Journaling: Finishing steroids the month after my surgery and more connected to myself, journaling gave me a vehicle to express my feelings, experiences, self-discovery and more about life. I certainly know that expressing rather than repressing feelings about any stressful life events can enhance well-being and reduce emotional stress. In research studies, psychologist James Pennebaker, Ph.D. and others have found those benefits along with improvements of immune functioning and a decrease in frequency of medical visits.
Massage and Touch: During the weeks that I approached my brain surgery, and as I've been recovering from an extremely invasive procedure, I haven't been very comfortable with massage. Yet I know that massage therapy through a provider with skill and integrity provides ease in the midst of disease. Relaxation, increased circulation, deeper breathing and other benefits offer incredible support. Although I haven't had quality massage since the surgery, I will find a quality provider. In the meantime, I've been giving myself light touch with some massage.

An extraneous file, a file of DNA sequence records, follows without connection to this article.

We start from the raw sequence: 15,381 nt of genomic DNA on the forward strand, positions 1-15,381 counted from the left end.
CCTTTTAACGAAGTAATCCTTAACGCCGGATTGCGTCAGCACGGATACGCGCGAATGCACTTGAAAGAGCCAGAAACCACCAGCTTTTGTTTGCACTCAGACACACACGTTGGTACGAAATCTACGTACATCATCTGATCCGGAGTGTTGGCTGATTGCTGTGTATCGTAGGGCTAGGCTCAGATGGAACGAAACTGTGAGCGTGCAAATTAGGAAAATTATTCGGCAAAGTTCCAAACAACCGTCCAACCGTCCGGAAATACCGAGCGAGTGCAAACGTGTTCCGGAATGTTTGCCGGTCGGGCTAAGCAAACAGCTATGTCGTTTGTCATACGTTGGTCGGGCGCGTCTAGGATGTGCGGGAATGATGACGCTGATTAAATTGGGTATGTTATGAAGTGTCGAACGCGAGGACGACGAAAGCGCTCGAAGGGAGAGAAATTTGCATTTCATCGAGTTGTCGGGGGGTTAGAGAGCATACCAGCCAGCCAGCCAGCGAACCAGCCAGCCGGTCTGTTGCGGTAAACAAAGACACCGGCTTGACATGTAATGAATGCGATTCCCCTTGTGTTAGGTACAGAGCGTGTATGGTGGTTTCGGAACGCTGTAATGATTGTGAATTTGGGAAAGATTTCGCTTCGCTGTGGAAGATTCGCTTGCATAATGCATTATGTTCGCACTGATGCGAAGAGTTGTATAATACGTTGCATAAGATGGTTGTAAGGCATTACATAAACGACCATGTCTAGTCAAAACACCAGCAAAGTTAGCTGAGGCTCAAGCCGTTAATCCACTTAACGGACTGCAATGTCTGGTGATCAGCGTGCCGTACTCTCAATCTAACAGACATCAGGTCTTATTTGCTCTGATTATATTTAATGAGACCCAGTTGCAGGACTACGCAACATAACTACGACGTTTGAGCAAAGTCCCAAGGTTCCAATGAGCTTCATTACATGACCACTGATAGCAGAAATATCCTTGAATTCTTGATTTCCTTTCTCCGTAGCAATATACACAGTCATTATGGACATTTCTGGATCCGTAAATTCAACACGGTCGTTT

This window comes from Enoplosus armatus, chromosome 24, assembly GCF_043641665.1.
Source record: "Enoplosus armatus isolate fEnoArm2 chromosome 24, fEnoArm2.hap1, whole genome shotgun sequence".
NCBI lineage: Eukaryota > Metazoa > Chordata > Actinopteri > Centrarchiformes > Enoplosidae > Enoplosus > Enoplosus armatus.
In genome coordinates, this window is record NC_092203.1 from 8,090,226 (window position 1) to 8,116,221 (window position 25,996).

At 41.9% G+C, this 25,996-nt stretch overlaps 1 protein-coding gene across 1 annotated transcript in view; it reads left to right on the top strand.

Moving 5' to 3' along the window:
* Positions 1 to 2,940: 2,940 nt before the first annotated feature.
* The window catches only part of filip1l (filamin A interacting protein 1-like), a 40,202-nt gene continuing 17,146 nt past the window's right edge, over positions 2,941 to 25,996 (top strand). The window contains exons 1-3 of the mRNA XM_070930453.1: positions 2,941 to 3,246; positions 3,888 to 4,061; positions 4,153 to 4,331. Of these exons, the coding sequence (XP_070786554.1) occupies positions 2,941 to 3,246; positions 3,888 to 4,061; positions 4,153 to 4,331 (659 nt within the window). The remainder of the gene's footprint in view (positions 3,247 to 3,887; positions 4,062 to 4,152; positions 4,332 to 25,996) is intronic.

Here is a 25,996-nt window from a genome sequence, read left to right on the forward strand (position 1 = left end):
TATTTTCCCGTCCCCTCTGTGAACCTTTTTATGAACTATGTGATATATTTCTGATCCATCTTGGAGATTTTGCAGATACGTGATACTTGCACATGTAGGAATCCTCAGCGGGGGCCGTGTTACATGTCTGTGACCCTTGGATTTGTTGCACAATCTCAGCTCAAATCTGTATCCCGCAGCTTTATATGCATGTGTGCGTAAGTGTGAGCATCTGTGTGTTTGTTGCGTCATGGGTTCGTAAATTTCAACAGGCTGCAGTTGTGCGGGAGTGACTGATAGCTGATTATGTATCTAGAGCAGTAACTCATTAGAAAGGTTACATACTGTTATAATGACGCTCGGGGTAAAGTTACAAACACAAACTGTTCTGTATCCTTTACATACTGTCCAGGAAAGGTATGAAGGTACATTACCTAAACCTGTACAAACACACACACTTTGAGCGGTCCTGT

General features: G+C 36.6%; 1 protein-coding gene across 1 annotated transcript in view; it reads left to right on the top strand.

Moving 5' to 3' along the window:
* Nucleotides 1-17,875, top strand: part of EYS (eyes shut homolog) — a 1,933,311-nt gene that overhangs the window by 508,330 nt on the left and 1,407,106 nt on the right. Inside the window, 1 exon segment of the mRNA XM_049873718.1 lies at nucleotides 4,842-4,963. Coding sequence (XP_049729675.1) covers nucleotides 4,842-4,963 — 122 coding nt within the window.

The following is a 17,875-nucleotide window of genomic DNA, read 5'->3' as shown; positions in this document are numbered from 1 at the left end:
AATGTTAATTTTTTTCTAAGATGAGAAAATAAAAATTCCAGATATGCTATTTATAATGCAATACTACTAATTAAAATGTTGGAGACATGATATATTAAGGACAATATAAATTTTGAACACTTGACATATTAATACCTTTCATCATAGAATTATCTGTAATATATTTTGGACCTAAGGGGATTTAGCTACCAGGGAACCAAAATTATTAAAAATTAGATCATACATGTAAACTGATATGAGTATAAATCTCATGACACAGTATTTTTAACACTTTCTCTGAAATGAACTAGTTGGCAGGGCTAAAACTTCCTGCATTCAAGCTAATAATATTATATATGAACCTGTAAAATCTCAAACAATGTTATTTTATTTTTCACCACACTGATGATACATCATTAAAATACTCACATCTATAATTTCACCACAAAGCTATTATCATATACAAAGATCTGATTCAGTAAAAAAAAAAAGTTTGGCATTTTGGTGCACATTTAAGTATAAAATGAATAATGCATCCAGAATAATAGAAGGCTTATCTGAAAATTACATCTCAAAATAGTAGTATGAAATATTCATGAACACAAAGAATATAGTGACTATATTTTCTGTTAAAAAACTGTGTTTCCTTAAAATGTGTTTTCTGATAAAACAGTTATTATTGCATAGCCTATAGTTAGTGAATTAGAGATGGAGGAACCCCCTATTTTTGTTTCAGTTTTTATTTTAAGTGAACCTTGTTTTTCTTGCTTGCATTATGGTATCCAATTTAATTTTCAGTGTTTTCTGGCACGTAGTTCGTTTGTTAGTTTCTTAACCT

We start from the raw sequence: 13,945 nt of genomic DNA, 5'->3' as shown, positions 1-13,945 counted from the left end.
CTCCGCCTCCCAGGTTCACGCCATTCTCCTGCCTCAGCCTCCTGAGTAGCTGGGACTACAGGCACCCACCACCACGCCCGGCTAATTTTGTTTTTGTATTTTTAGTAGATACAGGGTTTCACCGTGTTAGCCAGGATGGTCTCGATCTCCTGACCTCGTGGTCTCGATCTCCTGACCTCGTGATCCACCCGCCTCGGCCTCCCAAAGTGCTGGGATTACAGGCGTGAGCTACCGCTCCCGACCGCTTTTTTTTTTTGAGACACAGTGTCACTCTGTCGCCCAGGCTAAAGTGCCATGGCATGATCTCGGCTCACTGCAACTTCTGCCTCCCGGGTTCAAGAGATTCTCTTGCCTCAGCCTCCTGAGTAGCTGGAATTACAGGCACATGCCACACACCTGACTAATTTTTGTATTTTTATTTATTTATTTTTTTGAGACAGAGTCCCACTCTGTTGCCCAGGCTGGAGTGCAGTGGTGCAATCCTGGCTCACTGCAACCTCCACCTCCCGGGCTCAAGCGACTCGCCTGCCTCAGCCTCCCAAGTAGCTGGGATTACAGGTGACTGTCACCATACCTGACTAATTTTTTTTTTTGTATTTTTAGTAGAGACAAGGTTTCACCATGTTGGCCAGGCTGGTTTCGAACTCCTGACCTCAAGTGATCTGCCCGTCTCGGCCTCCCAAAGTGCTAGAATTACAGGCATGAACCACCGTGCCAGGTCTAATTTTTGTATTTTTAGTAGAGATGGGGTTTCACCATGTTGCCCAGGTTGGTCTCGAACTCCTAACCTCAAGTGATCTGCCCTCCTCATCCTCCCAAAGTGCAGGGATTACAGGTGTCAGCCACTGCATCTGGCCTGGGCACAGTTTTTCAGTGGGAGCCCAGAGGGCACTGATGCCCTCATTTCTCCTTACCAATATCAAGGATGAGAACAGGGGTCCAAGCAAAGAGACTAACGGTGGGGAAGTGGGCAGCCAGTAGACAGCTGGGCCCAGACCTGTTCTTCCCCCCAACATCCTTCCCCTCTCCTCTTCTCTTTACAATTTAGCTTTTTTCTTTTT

This only includes some of what I'll use in my integrative cancer care plan post-surgery with self-care strategies and treatments. Wherever I travel in my journey forward, I know that cancer care must address the whole person.
Jeannine Walston is co-founder and Executive Director of EmbodiWorks, a non-profit organization providing integrative cancer care resources about body, mind and spirit, including social and environmental health. She has extensive experience in cancer education and advocacy, health care policy, and both conventional and integrative cancer.